“I know Enroll America continues to try to do their fundraising, and I think like any campaign they have enough money to establish field offices,” Michael Rodgers, senior vice president for advocacy and public policy for the Catholic Health Association, told Modern Healthcare. “And I think they are likely to enhance that, depending on what they will be able to garner.” Sister Carol Keehan, president and CEO of the CHA, is a member of Enroll America's board of directors.
According to Rodgers, CHA has contributed a total of $100,000 to Enroll America, which it donated before this year. Neither Sebelius nor anyone else from her department contacted CHA to solicit funds for Enroll America, Rodgers said.
“I can't say definitely, but my feeling is that our contributions will continue,” Rodgers said, adding that the CHA will continue to work with its member hospitals and ministry partners to help make people aware of their coverage options. And the organization produced a video—“Ready, Set, Enroll”—that Rodgers said it is urging CHA's members to post on their websites.
Representing the nation's safety-net providers, the National Association of Public Hospitals and Health Systems serves as a member of Enroll America's Advisory Council.
Although NAPH supports Enroll America's purpose, it has not donated money to the group and it doesn't seem likely to in the future, said Beth Feldpush, senior vice president for advocacy and policy at NAPH. And Congress' heightened interest in HHS' fundraising efforts for Enroll America is not the reason why.
“We're a pretty small organization so it's pretty challenging to make donations. We're very supportive of enrollment efforts,” Feldpush said, adding that she's concerned that the appropriate work is done to help patients at NAPH member hospitals overcome barriers to enrollment. For instance, Feldpush explained, more than 100 languages are represented within this patient population, whose members often face problems related to transportation and health literacy.
Meanwhile, some of the nation's large insurers are also getting involved in promoting the forthcoming health insurance exchanges, launching their own education and outreach initiatives. Be Covered is one such campaign, run by Health Care Service Corp., which operates Blues plans in Texas, Illinois, New Mexico and Oklahoma.
“We started to conduct research late last year in all of our states and found that the vast majority of uninsured people were confused about the new healthcare law and had little experience with the industry,” David Sandor, HCSC vice president of public affairs and corporate communications, told Modern Healthcare. Be Covered “is a grassroots campaign that introduces the uninsured to new health insurance options under the ACA.”
Through Be Covered, HCSC is currently partnering with more than 120 groups across the four states, including civic organizations, schools, religious institutions and physician practices, in order to provide information to uninsured people through events, print and digital content, texting and e-mail campaigns, and Spanish language newspaper inserts.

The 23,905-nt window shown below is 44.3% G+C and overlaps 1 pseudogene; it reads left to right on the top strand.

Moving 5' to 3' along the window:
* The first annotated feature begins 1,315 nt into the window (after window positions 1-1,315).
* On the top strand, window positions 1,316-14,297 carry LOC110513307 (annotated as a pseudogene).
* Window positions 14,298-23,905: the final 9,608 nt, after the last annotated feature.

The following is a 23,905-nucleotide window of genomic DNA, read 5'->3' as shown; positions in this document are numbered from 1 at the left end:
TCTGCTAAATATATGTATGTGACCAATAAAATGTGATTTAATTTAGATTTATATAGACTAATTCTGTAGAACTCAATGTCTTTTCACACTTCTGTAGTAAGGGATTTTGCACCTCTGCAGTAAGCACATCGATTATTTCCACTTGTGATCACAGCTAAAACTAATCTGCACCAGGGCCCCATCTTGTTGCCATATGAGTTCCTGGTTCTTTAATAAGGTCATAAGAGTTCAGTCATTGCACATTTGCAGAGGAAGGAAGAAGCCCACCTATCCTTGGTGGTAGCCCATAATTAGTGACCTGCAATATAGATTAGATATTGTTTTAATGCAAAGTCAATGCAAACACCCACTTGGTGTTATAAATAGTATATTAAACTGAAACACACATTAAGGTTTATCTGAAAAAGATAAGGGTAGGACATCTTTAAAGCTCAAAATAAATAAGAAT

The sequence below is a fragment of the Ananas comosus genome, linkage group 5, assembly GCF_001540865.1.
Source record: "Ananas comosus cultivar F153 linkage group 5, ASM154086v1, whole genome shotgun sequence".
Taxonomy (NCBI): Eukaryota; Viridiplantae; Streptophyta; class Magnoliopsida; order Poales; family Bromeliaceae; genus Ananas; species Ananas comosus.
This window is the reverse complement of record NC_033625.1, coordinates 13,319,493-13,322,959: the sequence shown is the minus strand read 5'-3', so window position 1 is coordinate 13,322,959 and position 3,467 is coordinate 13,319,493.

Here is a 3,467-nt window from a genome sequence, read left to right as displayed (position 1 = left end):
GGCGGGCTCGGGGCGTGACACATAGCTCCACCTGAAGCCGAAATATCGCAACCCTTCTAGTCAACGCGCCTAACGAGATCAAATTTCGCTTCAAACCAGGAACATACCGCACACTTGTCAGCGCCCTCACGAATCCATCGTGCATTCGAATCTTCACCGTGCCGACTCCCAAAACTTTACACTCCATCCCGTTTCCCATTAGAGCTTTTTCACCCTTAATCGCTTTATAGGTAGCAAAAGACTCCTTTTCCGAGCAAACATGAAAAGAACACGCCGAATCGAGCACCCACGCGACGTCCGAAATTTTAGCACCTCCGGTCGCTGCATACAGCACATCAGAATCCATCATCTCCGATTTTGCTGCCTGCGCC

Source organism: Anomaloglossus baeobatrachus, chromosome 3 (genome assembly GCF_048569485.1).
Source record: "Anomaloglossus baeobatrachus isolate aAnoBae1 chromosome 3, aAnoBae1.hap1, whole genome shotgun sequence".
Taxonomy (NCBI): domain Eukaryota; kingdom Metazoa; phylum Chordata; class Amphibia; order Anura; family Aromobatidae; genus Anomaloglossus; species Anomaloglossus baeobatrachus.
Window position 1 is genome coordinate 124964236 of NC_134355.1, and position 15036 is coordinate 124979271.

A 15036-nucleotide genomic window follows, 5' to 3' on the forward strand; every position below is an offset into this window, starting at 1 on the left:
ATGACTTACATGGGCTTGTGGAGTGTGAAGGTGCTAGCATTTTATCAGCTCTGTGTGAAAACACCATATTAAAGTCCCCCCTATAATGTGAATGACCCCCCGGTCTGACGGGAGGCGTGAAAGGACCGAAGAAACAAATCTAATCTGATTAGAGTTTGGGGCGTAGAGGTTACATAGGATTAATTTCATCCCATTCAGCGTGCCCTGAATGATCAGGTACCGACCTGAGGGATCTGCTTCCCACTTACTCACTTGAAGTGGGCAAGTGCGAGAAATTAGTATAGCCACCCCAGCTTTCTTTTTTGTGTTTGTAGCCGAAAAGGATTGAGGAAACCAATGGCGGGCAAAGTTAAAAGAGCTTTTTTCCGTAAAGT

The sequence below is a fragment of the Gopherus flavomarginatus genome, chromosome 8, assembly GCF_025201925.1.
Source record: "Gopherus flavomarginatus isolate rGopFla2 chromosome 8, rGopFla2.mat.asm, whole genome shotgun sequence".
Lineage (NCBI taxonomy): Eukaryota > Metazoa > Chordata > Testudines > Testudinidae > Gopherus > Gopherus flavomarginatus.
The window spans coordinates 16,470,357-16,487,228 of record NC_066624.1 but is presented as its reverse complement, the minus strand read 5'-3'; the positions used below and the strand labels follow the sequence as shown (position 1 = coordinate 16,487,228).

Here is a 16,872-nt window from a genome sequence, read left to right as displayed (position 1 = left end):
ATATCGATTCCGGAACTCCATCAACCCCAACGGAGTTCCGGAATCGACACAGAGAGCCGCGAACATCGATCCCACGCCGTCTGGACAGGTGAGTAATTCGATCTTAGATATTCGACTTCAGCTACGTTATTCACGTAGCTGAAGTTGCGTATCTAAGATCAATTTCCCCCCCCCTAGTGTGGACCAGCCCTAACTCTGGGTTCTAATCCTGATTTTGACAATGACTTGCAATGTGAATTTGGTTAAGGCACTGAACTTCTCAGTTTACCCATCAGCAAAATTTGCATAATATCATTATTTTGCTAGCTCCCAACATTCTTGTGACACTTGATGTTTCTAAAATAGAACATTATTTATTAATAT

“We call this social marketing,” Sandor said. “We're trying to achieve a social good instead of sell a product or a service. We want to get people enrolled and engaged.”
Cigna Corp. is following a similar model in five states. The Bloomfield, Conn.-based insurer has chosen Arizona, Colorado, Florida, Tennessee and Texas as the states in which it will initially participate in the public health insurance exchange marketplace. And in those locations, the insurer is working to promote and explain the exchanges to both its current and future customers.
“It's a very complex dynamic,” Joe Mondy, company spokesman, said. “These exchanges really open up access to health plans for a lot of people who may have never had a health plan and may have never had a family doctor.”
According to Mondy, Cigna surveyed some 7,000 people to understand their concerns regarding the exchanges. What they found was that they needed help making informed choices about their plans and even assistance in selecting a family physician. Cigna plans to offer a year-round phone line for customers as they sign up for products, as well as continue to answer their questions once they have registered.
“It doesn't end when they enroll on Oct. 1,” Mondy said.
During the call with reporters on Tuesday, Filipic did not offer a projection of how many uninsured individuals her group hopes to enroll in the first year, and added that while the group is aggressively launching this campaign, success will be measured over the long term.
Meanwhile, the group is using data analytics to find the uninsured and will use social-networking tools, phone calls, mailed items and door-to-door visits to reach them. And it will host strategy sessions to educate volunteers about what they need to know about the campaign before they educate members of the public. In addition to working with partners across the country—including hospitals, insurers, drug companies, businesses, retailers and labor groups—Enroll America's events this week will involve having a presence in communities, including a table at a farmer's market in Austin, Texas, and visiting churches on Sunday.
“We're looking at partnerships with sports leagues and celebrities,” Filipic said. “What are some of the innovative strategies that allow us to have a more individualized campaign?” she added. “We know this is a personal issue for folks. We need to think about what will make this easy for consumers.”
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